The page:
Synthesis of 4-((6-bromohexyl)oxy)-9H-carbazole (Br-Cz). 4-Hydroxyl-9H-carbazole (3.0 g, 16.4 mmol), 1,6-dibromohexane (16.0 g, 65.6 mmol) and cesium carbonate (20 g, 61.3 mmol) were taken in a 50 mL bottle, then 20 mL DMF was poured into it, and then the mixture was stirred under nitrogen for 90 min. After that, the mixture was poured into 100 mL water to precipitate the product. After separation and purification using a chromatography column with petroleum ether and dichloromethane, a white solid was obtained (3.1 g, yield 55.0%). 1H-NMR (600 MHz, CDCl3) δ: 8.26–8.34 (d, 1H), 7.94–8.04 (s, 1H), 7.20–7.44 (m, 4H), 6.97–7.04 (d, 1H), 6.60–6.67 (d, 1H), 4.17–4.27 (m, 2H), 3.36–3.48 (m, 2H), 1.52–2.08 (m, 8H). 13C-NMR (150 MHz, CDCl3, δ): 149.0, 141.3, 130.2, 128.3, 124.1, 121.7, 121.4, 121.3, 119.8, 111.1, 107.6, 102.7, 69.0, 33.7, 32.6, 29.6, 25.4, 24.9. MS (MALDI-TOF) [m/z]: calculated for C18H20BrNO, 345.07; found, 345.11. Elemental analysis. Calcd for C18H20BrNO: C, 62.44; H, 5.82; Br, 23.08; N, 4.05. Found: C, 62.28; H, 5.64; Br, 23.21; N, 4.01.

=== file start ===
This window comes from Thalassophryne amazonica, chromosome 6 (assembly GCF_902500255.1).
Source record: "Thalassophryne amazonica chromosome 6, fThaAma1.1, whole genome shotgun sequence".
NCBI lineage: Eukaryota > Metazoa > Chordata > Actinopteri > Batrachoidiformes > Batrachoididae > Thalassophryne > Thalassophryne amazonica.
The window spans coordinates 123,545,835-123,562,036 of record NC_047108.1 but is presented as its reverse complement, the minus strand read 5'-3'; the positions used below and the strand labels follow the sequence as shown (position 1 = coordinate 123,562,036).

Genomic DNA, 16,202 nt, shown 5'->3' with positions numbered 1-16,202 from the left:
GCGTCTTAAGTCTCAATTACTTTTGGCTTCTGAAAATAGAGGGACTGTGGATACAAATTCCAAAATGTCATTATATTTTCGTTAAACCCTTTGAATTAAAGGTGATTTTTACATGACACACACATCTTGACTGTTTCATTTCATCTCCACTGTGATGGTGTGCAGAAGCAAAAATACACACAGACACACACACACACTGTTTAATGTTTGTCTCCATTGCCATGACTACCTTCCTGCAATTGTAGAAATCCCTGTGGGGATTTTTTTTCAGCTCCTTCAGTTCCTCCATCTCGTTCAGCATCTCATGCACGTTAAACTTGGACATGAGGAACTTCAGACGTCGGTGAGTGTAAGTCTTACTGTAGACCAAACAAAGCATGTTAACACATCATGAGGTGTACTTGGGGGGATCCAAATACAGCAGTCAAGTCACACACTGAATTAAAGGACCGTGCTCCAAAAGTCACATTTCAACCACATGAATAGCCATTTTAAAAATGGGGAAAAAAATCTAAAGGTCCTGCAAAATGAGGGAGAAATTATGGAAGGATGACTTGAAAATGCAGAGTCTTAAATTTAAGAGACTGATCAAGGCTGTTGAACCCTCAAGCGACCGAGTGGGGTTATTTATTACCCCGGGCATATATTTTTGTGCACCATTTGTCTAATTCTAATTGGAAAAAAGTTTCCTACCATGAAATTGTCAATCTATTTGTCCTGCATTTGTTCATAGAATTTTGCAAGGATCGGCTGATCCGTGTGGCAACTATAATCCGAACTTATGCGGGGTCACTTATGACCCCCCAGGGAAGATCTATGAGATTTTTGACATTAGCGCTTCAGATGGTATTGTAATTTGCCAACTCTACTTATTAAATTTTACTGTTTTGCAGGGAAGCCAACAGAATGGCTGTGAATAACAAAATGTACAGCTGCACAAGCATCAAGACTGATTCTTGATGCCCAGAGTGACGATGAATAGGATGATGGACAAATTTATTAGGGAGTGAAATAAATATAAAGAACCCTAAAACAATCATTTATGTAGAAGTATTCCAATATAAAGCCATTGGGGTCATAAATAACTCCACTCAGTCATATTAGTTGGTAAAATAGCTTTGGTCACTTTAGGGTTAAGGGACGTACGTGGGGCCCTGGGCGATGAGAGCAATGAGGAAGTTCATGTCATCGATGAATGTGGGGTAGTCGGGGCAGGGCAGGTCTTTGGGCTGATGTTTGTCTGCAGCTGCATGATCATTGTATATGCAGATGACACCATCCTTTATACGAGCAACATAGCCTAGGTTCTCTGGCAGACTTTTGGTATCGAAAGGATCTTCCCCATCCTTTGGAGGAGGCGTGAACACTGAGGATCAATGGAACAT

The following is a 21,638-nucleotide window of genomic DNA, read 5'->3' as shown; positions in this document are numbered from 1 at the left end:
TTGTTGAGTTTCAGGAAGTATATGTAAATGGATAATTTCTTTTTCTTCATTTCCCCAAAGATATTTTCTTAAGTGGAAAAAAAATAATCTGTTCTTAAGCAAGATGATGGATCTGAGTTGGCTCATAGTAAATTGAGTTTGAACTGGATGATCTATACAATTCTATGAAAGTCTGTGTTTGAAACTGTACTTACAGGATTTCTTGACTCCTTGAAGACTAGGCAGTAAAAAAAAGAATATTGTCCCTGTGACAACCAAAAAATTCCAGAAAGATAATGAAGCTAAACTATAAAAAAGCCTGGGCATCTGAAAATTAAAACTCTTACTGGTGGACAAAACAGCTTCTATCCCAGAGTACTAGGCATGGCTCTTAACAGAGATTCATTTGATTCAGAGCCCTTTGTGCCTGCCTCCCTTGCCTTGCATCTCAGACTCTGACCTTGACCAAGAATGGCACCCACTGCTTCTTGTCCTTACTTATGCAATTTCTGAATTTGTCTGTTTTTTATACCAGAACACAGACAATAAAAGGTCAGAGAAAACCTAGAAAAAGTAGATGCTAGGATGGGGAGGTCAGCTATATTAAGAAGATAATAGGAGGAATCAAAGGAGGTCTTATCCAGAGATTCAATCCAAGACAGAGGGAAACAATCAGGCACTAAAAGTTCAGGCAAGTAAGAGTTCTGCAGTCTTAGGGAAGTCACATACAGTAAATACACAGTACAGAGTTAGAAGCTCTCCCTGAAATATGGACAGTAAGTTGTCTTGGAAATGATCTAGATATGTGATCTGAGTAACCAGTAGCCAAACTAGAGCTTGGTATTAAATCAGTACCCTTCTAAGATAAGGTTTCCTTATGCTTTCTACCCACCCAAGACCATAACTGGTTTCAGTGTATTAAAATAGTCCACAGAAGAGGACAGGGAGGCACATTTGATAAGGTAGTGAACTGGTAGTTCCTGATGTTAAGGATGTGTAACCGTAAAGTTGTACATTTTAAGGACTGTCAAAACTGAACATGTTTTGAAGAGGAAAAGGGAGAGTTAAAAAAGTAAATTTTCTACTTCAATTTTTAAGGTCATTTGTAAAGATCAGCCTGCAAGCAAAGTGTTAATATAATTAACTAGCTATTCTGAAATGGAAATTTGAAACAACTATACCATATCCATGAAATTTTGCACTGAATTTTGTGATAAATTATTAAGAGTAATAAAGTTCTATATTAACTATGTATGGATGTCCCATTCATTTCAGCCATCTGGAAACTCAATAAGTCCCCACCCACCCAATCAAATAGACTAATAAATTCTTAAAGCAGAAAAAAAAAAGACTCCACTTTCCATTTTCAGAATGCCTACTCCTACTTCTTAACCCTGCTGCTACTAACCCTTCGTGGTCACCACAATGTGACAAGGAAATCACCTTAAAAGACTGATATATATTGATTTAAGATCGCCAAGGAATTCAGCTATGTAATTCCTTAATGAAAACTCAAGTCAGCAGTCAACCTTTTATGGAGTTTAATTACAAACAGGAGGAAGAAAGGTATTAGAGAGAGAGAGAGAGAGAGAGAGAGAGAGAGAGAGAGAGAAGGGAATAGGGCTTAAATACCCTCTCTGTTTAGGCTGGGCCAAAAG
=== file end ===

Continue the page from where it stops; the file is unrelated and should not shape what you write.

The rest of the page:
Synthesis of 4-((6-(9,9'-spirobi[fluoren]-2-yloxy)hexyl)oxy)-9H-carbazole (Cz-SP). A mixture of OH-SP (1.8 g, 5.4 mmol) and Br-Cz (2.1 g, 6.1 mmol) was taken in a 50 mL bottle, and then cesium carbonate (Cs2CO3, 10 g, 30.7 mmol) was added into it; 15 mL DMF was added into the mixture and stirred for 1.5 h at room temperature under nitrogen, and then 100 mL water was poured into the mixture and extracted three times with CH2Cl2. Then the combined organic layer was dried over anhydrous NaSO4, and the solvent was removed under vacuum. Finally, the crude product was purified by column chromatography on silica gel, and a white product was obtained (3.06 g, 95%). 1H-NMR (600 MHz, CDCl3) δ: 11.21 (s, 1H), 8.26 (d, 7.2 Hz, 1H), 7.99 (s, 1H), 7.80–7.84 (m, 2H), 7.04–7.76 (m, 2H), 7.27–7.38 (m, 6H), 7.17–7.20 (m, 1H), 7.07–7.14 (m, 2H), 6.98–7.05 (m, 2H), 6.89 (d, 7.8 Hz, 1H), 6.75 (d, 7.2 Hz, 1H), 6.62 (d, 8.4 Hz, 2H), 6.25 (d, 7.2 Hz, 1H), 4.14–4.21 (m, 2H), 3.75–3.80 (m, 2H), 1.92–1.98 (m, 2H), 1.45–1.74 (m, 6H). 13C-NMR (150 MHz, CDCl3, δ): 156.8, 149.0, 142.5, 141.9, 141.3, 141.0, 132.6, 130.2, 129.0, 128.7, 128.1, 126.7, 126.2, 119.8, 112.9, 112.4, 111.1, 107.6, 102.7, 69.0, 68.7, 29.6, 25.9. MS (MALDI-TOF) [m/z]: calculated for C43H35NO2, 597.26; found, 597.47. Elemental analysis. Calcd for C43H35NO2: C, 86.4; H, 5.90; N, 2.34. Found: C, 86.43; H, 5.89; N, 2.32.